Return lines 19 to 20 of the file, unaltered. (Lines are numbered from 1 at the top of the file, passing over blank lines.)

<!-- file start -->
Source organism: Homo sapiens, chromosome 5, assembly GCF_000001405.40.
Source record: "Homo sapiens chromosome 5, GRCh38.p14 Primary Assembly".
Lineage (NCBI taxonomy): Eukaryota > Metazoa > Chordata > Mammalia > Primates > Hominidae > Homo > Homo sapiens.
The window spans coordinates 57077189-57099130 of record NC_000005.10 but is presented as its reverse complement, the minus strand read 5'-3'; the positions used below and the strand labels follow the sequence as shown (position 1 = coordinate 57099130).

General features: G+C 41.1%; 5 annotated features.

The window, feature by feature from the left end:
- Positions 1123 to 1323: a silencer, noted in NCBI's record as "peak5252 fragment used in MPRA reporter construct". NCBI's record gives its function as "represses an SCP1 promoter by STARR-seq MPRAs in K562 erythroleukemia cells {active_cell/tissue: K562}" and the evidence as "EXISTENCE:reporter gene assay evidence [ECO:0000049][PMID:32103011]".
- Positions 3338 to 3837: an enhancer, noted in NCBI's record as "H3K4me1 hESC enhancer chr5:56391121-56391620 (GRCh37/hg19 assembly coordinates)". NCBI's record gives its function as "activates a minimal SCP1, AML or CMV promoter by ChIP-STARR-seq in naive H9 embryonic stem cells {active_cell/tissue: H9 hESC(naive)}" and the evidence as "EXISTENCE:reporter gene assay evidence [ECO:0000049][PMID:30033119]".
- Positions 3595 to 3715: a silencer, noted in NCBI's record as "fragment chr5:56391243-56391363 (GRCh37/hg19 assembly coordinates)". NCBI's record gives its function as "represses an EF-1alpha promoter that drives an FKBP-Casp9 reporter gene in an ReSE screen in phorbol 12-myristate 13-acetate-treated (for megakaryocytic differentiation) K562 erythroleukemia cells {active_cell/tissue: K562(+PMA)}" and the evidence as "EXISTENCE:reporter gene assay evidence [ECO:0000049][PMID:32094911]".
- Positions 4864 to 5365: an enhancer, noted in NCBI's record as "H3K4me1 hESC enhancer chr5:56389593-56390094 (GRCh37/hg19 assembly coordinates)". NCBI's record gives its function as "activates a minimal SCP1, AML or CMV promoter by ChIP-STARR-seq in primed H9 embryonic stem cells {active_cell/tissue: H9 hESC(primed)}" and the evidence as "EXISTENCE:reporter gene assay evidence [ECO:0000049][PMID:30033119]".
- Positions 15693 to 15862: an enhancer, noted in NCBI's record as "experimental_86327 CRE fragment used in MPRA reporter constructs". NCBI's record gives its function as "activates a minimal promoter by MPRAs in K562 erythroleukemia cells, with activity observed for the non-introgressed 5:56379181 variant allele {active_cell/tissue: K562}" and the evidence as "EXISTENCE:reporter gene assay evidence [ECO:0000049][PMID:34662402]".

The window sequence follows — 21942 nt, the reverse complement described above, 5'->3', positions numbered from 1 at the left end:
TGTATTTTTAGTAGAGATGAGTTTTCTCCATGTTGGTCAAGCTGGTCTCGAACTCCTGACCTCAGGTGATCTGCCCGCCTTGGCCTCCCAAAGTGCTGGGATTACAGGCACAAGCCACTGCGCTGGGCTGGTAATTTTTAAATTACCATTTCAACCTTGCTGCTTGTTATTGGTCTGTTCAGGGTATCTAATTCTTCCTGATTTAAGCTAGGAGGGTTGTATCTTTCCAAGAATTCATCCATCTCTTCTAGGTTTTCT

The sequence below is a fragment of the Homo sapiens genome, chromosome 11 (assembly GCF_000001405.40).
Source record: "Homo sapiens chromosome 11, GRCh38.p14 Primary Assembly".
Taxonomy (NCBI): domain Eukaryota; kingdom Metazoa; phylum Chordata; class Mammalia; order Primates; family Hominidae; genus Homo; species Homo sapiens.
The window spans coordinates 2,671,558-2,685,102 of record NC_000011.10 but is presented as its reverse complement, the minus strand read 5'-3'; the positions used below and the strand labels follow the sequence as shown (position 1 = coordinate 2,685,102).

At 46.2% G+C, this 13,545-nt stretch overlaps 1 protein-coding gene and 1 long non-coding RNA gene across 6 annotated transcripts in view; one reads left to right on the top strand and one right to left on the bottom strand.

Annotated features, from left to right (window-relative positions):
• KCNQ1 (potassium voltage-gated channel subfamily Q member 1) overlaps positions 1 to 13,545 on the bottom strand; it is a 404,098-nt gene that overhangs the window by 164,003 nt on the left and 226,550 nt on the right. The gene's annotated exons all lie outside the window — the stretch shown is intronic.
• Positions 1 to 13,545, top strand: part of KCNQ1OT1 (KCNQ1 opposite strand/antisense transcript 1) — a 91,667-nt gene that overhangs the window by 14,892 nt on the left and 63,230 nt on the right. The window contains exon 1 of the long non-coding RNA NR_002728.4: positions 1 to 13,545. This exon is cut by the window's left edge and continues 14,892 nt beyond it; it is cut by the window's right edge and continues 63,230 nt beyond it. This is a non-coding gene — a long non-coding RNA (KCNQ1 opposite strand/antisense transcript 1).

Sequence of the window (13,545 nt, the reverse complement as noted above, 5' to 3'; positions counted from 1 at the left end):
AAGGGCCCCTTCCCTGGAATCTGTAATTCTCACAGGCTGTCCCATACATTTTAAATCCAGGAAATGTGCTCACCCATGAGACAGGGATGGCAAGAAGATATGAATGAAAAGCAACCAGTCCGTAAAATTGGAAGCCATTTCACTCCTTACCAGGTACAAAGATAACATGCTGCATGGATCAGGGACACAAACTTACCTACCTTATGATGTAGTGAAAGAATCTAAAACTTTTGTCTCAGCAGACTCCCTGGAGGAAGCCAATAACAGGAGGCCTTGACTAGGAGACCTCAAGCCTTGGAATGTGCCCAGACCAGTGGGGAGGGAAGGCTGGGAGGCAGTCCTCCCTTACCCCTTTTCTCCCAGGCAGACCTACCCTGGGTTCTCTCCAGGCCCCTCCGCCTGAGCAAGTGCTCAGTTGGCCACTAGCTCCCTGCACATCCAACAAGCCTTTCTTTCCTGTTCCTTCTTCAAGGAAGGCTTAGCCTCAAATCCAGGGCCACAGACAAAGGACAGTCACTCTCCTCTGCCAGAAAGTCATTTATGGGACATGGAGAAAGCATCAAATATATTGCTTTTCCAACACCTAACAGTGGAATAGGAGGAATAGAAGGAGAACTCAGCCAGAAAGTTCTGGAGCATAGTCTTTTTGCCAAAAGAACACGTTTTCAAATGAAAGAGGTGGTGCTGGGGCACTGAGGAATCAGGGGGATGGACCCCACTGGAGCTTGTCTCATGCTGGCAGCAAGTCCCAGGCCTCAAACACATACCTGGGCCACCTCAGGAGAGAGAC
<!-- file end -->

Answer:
Annotated features, from left to right (window-relative positions):
• KCNQ1 (potassium voltage-gated channel subfamily Q member 1) overlaps positions 1 to 13,545 on the bottom strand; it is a 404,098-nt gene that overhangs the window by 164,003 nt on the left and 226,550 nt on the right. The gene's annotated exons all lie outside the window — the stretch shown is intronic.